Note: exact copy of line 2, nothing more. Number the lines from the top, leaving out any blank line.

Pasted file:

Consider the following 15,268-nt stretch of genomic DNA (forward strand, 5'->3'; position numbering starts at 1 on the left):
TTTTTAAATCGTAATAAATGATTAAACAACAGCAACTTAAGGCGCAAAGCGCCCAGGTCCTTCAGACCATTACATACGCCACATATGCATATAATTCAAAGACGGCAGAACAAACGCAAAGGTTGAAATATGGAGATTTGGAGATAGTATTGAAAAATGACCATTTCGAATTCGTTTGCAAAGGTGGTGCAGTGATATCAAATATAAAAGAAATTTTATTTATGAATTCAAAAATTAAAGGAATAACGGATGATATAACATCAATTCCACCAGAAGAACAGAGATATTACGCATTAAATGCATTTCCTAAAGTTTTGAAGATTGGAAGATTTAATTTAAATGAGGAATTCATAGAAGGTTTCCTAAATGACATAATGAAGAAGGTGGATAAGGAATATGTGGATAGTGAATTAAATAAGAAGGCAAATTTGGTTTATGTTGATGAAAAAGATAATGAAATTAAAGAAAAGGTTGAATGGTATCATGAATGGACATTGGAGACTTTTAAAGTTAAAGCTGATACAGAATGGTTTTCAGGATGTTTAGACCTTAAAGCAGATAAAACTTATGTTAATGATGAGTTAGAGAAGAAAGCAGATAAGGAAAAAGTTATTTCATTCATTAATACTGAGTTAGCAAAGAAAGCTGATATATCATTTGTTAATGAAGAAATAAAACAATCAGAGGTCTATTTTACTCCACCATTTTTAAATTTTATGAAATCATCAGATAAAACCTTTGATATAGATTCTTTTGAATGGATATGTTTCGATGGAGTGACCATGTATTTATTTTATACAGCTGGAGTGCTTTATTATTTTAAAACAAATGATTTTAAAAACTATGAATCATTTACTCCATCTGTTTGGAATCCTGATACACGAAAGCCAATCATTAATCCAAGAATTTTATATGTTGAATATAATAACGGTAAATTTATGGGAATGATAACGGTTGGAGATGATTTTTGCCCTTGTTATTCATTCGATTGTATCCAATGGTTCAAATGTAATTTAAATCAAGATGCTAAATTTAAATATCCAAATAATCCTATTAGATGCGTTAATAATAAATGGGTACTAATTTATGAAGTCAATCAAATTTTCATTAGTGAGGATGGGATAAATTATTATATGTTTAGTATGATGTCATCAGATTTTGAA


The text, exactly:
TTTTTAAATCGTAATAAATGATTAAACAACAGCAACTTAAGGCGCAAAGCGCCCAGGTCCTTCAGACCATTACATACGCCACATATGCATATAATTCAAAGACGGCAGAACAAACGCAAAGGTTGAAATATGGAGATTTGGAGATAGTATTGAAAAATGACCATTTCGAATTCGTTTGCAAAGGTGGTGCAGTGATATCAAATATAAAAGAAATTTTATTTATGAATTCAAAAATTAAAGGAATAACGGATGATATAACATCAATTCCACCAGAAGAACAGAGATATTACGCATTAAATGCATTTCCTAAAGTTTTGAAGATTGGAAGATTTAATTTAAATGAGGAATTCATAGAAGGTTTCCTAAATGACATAATGAAGAAGGTGGATAAGGAATATGTGGATAGTGAATTAAATAAGAAGGCAAATTTGGTTTATGTTGATGAAAAAGATAATGAAATTAAAGAAAAGGTTGAATGGTATCATGAATGGACATTGGAGACTTTTAAAGTTAAAGCTGATACAGAATGGTTTTCAGGATGTTTAGACCTTAAAGCAGATAAAACTTATGTTAATGATGAGTTAGAGAAGAAAGCAGATAAGGAAAAAGTTATTTCATTCATTAATACTGAGTTAGCAAAGAAAGCTGATATATCATTTGTTAATGAAGAAATAAAACAATCAGAGGTCTATTTTACTCCACCATTTTTAAATTTTATGAAATCATCAGATAAAACCTTTGATATAGATTCTTTTGAATGGATATGTTTCGATGGAGTGACCATGTATTTATTTTATACAGCTGGAGTGCTTTATTATTTTAAAACAAATGATTTTAAAAACTATGAATCATTTACTCCATCTGTTTGGAATCCTGATACACGAAAGCCAATCATTAATCCAAGAATTTTATATGTTGAATATAATAACGGTAAATTTATGGGAATGATAACGGTTGGAGATGATTTTTGCCCTTGTTATTCATTCGATTGTATCCAATGGTTCAAATGTAATTTAAATCAAGATGCTAAATTTAAATATCCAAATAATCCTATTAGATGCGTTAATAATAAATGGGTACTAATTTATGAAGTCAATCAAATTTTCATTAGTGAGGATGGGATAAATTATTATATGTTTAGTATGATGTCATCAGATTTTGAA